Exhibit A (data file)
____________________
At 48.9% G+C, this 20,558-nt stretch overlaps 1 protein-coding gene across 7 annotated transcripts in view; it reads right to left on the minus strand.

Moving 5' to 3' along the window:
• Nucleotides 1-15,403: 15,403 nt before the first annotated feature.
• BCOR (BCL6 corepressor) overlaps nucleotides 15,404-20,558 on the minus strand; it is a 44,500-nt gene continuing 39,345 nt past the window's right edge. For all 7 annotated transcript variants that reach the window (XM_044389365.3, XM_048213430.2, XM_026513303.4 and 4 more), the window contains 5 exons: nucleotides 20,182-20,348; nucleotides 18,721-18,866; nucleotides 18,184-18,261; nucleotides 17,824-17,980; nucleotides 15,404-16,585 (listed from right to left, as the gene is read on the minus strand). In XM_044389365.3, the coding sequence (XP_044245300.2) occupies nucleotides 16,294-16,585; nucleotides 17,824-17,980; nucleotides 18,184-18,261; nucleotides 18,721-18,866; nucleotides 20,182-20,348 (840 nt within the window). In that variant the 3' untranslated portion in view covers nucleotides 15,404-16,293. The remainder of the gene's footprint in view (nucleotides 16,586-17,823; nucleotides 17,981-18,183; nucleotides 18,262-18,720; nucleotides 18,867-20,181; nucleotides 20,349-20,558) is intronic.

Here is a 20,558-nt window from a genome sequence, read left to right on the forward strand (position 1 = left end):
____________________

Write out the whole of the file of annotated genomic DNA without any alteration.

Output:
At 48.9% G+C, this 20,558-nt stretch overlaps 1 protein-coding gene across 7 annotated transcripts in view; it reads right to left on the minus strand.

Moving 5' to 3' along the window:
• Nucleotides 1-15,403: 15,403 nt before the first annotated feature.
• BCOR (BCL6 corepressor) overlaps nucleotides 15,404-20,558 on the minus strand; it is a 44,500-nt gene continuing 39,345 nt past the window's right edge. For all 7 annotated transcript variants that reach the window (XM_044389365.3, XM_048213430.2, XM_026513303.4 and 4 more), the window contains 5 exons: nucleotides 20,182-20,348; nucleotides 18,721-18,866; nucleotides 18,184-18,261; nucleotides 17,824-17,980; nucleotides 15,404-16,585 (listed from right to left, as the gene is read on the minus strand). In XM_044389365.3, the coding sequence (XP_044245300.2) occupies nucleotides 16,294-16,585; nucleotides 17,824-17,980; nucleotides 18,184-18,261; nucleotides 18,721-18,866; nucleotides 20,182-20,348 (840 nt within the window). In that variant the 3' untranslated portion in view covers nucleotides 15,404-16,293. The remainder of the gene's footprint in view (nucleotides 16,586-17,823; nucleotides 17,981-18,183; nucleotides 18,262-18,720; nucleotides 18,867-20,181; nucleotides 20,349-20,558) is intronic.

Here is a 20,558-nt window from a genome sequence, read left to right on the forward strand (position 1 = left end):